What this did was it lowered the barrier of entry into either one just going into random people's networks, their home networks, and doing whatever it is they want to do or it could even target somebody if they were exposed. If I were a malicious hacker, and that's the term we use: hacker. If I were malicious, and let's say I were an ex boyfriend or something like that, the first thing I would do is just look for my target's IP address on this web site and if it's up there, then I'd see if it already has a security posture that is being audited from that target.

Having said all that, I personally encrypt all my traffic leaving from my house to the Internet with a site-to-site GRE route. It was pretty difficult to use, even with what I do for a living. I've been doing this for about ten years, a little more than ten years. The first time, it took me about a month to find the proper hardware for the proper service to put all this stuff together and then I kind of let it go.

Then, I wanted to go back to it and there were some updates that went out and it still took me another two weeks of understanding to get it to a working condition. That's where I got to the point where I am now with the Kickstarter. That's why Project Sierra was started. It is, in a nutshell, a consumer-grade networking encryption device for the average user, with a touch-screen interface. So instead of uploading or installing different type of running configurations or sig files to the router and then try to set up a VPN. This will do it automatically from a touch-screen interface on the top of the router itself.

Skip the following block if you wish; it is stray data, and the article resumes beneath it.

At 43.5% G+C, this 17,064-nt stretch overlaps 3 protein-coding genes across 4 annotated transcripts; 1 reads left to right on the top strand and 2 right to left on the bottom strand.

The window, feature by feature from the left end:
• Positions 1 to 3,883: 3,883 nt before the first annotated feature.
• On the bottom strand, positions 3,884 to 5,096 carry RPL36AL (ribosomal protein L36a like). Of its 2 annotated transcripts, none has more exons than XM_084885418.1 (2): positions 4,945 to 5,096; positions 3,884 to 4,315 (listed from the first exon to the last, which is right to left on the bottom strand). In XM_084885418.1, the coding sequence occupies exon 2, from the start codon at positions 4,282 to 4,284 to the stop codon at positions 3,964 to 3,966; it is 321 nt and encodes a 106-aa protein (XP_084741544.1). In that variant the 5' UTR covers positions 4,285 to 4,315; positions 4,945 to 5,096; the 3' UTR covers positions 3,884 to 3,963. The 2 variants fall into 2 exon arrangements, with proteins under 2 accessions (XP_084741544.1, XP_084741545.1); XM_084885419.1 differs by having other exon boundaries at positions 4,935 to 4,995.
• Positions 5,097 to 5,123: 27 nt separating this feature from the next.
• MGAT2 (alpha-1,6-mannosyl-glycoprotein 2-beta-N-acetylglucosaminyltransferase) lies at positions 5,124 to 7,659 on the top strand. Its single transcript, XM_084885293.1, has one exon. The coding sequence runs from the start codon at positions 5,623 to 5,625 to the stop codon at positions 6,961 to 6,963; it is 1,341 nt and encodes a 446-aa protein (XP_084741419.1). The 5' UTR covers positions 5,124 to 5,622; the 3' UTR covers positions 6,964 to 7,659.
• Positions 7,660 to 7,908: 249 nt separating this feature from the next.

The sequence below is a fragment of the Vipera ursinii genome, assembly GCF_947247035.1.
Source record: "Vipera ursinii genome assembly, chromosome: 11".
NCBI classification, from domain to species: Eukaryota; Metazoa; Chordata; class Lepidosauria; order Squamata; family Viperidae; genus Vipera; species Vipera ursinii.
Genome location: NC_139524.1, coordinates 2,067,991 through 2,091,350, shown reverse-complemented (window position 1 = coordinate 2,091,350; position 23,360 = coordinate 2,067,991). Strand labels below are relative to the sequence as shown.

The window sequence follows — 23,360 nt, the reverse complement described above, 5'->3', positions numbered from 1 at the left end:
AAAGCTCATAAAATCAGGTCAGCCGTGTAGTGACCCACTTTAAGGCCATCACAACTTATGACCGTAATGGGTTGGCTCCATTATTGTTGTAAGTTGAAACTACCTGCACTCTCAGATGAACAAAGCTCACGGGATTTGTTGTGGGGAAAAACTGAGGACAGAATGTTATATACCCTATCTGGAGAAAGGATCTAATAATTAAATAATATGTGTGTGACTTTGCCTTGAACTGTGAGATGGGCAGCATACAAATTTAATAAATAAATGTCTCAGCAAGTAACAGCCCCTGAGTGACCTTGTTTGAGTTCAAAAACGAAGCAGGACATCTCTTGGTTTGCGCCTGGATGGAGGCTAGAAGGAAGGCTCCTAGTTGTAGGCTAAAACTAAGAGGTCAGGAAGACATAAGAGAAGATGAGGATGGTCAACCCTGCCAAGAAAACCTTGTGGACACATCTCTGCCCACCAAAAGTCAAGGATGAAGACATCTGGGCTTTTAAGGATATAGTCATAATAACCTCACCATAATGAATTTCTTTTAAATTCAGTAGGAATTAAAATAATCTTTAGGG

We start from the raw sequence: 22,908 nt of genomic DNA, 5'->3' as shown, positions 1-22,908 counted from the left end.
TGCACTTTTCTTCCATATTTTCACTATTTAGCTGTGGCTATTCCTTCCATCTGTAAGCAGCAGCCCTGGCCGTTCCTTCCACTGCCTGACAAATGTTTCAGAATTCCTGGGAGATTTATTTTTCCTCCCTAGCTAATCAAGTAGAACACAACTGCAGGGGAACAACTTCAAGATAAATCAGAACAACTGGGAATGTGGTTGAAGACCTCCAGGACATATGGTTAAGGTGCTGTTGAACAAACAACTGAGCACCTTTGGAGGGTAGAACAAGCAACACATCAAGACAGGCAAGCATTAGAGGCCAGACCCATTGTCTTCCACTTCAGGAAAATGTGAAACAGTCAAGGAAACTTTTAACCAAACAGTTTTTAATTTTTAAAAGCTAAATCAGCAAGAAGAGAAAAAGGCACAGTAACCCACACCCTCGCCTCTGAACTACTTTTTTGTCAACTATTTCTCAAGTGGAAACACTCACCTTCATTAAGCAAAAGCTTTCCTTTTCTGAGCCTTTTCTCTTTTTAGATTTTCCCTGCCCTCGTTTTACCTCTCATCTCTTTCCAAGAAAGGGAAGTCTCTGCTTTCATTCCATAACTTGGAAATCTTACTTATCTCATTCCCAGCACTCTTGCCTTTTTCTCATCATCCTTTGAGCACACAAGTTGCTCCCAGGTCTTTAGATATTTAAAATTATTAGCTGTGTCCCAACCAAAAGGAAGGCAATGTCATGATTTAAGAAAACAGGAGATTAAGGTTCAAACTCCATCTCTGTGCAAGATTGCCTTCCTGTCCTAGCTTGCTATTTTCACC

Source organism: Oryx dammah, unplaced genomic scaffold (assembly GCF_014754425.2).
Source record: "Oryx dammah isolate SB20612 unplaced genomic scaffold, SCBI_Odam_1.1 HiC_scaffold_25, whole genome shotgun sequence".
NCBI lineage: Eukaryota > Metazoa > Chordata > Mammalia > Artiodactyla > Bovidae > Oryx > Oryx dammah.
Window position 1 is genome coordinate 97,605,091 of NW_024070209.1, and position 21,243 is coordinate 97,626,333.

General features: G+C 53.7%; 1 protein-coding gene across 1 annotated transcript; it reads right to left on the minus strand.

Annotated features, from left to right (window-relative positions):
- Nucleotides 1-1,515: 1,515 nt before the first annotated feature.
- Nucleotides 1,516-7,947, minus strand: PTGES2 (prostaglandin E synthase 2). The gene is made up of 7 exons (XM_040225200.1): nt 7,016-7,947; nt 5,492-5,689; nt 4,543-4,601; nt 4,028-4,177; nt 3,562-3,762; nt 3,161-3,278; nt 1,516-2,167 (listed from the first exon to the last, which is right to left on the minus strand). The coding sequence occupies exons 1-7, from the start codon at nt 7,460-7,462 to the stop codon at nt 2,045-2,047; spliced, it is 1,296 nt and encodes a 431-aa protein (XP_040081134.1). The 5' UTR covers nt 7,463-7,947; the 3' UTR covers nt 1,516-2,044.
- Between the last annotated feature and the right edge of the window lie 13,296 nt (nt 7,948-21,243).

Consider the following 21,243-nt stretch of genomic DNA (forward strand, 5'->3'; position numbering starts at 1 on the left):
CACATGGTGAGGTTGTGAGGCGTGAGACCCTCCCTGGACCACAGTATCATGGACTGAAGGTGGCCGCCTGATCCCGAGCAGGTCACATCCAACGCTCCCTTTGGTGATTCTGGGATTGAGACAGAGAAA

Cameron: Right, so it really makes it much easier for the average person to encrypt their data and make sure that they're anonymous.

Kerry: Exactly. At the very least being anonymous. Having said that, just to go on the other side of it, there's nothing that's 100 percent secure in networking, in computers, period. Point blank—end of story. You can always make it more difficult, add another layer of security or try to get down to the most granular level, but someone's going to find some type of opening.

I'd also like to be able to provide some type of live updates once a vulnerability has been exposed and be able to push that out to the individual. So kind of like Windows update, if you will, and I use that term loosely. Once that vulnerability is out there, it needs to be patched. You can push it out there and it's not really an issue.

In this day and age with connected devices, it's not enough at this point in time for you to have a firewall outside of your connection that protects your home. Firewalls don't protect you from your trasffic being intercepted between point A and point B. That's kind of what the Project Sierra aims to do.